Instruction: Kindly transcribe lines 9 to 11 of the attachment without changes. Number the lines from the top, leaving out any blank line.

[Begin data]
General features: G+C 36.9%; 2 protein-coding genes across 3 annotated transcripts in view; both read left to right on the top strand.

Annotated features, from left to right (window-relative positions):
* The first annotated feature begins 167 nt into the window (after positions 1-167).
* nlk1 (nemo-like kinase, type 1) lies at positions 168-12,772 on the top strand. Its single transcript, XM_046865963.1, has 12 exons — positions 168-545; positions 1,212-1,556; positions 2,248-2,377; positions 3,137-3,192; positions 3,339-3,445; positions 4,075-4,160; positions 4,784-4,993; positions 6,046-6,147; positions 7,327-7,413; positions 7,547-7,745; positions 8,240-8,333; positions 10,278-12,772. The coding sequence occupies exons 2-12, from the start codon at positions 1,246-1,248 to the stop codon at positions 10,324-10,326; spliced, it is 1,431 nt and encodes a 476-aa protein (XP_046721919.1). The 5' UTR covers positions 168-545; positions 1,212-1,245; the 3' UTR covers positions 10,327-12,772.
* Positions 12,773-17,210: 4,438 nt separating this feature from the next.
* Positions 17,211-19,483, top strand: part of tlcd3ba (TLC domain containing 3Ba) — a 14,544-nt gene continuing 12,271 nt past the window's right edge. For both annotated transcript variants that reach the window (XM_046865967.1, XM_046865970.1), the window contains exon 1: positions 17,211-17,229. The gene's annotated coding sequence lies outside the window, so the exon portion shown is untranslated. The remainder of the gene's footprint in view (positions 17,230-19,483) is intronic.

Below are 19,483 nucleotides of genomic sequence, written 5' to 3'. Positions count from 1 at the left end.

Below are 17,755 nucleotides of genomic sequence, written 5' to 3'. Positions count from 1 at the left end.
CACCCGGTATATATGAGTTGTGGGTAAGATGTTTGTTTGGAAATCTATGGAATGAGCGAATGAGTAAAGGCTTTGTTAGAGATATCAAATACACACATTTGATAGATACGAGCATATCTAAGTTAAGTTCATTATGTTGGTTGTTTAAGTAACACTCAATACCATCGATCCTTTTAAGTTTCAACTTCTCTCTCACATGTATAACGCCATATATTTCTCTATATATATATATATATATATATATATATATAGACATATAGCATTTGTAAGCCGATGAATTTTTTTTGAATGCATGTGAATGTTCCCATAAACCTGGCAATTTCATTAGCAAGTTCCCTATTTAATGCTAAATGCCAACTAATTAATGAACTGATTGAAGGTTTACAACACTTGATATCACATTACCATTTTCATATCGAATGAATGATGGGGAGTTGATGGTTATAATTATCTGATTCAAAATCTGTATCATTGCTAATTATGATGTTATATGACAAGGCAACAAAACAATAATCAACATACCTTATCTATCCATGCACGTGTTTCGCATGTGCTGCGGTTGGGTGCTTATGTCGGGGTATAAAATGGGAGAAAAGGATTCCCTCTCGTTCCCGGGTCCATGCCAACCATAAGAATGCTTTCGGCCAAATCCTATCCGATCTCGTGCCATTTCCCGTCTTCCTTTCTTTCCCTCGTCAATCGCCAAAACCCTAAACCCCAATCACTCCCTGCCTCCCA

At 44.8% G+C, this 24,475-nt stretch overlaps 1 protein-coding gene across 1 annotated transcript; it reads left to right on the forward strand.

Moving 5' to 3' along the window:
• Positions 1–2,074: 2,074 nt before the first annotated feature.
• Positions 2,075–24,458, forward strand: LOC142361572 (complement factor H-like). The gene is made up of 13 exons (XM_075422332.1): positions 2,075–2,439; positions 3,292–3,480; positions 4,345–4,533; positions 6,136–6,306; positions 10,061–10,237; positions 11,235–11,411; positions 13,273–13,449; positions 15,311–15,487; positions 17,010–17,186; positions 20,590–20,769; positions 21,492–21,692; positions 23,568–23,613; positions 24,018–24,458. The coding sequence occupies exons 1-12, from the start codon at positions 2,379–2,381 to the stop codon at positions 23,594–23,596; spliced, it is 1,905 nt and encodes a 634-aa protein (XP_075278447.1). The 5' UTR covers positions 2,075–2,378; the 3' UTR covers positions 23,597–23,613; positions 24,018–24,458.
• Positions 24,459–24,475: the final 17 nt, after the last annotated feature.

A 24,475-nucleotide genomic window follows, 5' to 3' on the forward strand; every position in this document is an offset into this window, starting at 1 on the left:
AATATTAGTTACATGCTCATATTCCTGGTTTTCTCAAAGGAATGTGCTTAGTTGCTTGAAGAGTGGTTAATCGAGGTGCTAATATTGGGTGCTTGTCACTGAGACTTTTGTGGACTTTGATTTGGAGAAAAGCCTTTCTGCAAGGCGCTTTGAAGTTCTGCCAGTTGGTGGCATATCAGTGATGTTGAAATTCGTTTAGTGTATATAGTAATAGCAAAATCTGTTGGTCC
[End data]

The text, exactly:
CACCCGGTATATATGAGTTGTGGGTAAGATGTTTGTTTGGAAATCTATGGAATGAGCGAATGAGTAAAGGCTTTGTTAGAGATATCAAATACACACATTTGATAGATACGAGCATATCTAAGTTAAGTTCATTATGTTGGTTGTTTAAGTAACACTCAATACCATCGATCCTTTTAAGTTTCAACTTCTCTCTCACATGTATAACGCCATATATTTCTCTATATATATATATATATATATATATATATATAGACATATAGCATTTGTAAGCCGATGAATTTTTTTTGAATGCATGTGAATGTTCCCATAAACCTGGCAATTTCATTAGCAAGTTCCCTATTTAATGCTAAATGCCAACTAATTAATGAACTGATTGAAGGTTTACAACACTTGATATCACATTACCATTTTCATATCGAATGAATGATGGGGAGTTGATGGTTATAATTATCTGATTCAAAATCTGTATCATTGCTAATTATGATGTTATATGACAAGGCAACAAAACAATAATCAACATACCTTATCTATCCATGCACGTGTTTCGCATGTGCTGCGGTTGGGTGCTTATGTCGGGGTATAAAATGGGAGAAAAGGATTCCCTCTCGTTCCCGGGTCCATGCCAACCATAAGAATGCTTTCGGCCAAATCCTATCCGATCTCGTGCCATTTCCCGTCTTCCTTTCTTTCCCTCGTCAATCGCCAAAACCCTAAACCCCAATCACTCCCTGCCTCCCA

At 44.8% G+C, this 24,475-nt stretch overlaps 1 protein-coding gene across 1 annotated transcript; it reads left to right on the forward strand.

Moving 5' to 3' along the window: